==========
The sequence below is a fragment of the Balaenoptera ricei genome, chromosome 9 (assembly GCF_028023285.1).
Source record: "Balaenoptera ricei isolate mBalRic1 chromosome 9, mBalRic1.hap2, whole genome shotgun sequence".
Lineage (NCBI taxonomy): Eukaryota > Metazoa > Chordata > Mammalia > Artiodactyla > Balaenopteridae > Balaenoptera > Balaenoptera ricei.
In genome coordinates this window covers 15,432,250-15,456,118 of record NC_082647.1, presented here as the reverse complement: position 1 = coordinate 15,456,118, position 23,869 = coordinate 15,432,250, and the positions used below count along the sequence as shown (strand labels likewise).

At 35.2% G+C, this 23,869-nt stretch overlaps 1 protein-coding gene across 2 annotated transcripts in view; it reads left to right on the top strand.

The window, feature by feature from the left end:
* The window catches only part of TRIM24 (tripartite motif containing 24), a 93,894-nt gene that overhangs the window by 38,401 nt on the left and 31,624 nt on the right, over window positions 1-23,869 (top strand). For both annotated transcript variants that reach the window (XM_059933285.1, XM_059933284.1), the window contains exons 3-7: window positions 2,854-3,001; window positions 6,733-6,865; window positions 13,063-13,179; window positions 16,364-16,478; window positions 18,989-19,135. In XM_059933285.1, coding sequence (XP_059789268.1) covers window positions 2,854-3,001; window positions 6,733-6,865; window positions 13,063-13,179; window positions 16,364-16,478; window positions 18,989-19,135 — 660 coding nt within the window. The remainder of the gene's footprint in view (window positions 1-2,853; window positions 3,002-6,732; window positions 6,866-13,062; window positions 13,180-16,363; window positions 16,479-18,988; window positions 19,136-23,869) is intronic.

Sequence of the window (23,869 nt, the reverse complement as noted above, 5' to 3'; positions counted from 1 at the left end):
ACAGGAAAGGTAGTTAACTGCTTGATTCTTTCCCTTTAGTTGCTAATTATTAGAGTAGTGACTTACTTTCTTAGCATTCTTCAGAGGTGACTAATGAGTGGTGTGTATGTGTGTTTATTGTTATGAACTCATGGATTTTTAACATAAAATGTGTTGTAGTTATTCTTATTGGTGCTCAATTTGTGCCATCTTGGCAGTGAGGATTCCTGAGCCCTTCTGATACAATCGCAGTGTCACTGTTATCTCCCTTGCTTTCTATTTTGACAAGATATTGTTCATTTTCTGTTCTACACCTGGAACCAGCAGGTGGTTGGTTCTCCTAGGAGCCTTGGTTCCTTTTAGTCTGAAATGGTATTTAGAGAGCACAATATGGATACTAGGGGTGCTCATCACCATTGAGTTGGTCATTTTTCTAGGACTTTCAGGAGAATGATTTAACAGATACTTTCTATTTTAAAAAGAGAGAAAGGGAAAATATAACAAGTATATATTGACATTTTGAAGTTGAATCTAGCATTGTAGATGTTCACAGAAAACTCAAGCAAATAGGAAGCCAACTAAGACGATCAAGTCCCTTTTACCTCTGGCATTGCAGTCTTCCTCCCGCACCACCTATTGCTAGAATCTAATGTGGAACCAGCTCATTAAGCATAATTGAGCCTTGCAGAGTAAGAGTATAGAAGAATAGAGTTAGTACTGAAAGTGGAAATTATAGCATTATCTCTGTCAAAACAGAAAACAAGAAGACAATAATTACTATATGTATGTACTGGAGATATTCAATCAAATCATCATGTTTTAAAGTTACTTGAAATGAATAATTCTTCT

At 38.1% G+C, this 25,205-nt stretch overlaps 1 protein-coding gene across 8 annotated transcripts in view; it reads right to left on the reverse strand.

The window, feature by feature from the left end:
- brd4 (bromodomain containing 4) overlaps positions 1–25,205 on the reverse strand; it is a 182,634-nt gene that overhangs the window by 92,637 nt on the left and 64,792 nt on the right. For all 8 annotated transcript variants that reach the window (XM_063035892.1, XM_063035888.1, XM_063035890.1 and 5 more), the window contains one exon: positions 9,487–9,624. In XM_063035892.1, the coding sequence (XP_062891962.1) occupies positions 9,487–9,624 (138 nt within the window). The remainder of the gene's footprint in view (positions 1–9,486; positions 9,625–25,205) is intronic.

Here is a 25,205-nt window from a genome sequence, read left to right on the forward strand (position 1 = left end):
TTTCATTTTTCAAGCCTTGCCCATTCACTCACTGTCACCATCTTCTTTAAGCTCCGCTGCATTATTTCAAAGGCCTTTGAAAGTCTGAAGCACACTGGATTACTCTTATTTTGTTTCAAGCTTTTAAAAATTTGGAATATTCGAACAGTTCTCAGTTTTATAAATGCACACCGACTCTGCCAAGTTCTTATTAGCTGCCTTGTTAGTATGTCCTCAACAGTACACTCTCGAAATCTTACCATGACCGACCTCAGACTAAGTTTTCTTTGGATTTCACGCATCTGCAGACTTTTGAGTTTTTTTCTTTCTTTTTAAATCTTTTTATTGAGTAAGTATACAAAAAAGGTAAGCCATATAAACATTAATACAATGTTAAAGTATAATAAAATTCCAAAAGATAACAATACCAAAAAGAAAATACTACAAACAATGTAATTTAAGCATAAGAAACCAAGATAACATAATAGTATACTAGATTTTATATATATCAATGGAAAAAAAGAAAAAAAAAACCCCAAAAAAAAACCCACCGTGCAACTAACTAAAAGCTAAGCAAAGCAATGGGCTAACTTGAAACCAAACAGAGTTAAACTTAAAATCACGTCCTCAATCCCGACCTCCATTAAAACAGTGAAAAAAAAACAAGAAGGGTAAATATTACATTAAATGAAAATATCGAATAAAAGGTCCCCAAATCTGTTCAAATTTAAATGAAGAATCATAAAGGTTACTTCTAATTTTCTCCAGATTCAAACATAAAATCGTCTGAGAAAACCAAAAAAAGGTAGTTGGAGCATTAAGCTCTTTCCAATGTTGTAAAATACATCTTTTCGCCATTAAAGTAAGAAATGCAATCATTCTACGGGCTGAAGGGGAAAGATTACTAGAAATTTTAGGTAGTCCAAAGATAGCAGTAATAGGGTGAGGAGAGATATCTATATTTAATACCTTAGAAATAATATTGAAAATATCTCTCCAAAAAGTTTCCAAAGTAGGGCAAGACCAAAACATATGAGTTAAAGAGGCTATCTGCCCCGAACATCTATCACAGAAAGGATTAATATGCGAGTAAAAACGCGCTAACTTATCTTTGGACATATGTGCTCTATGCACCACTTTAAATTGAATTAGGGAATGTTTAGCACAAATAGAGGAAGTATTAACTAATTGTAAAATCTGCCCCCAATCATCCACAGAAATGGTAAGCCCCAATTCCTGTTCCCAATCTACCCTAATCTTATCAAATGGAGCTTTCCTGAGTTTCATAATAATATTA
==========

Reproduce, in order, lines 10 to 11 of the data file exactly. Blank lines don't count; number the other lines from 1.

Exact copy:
At 38.1% G+C, this 25,205-nt stretch overlaps 1 protein-coding gene across 8 annotated transcripts in view; it reads right to left on the reverse strand.

The window, feature by feature from the left end: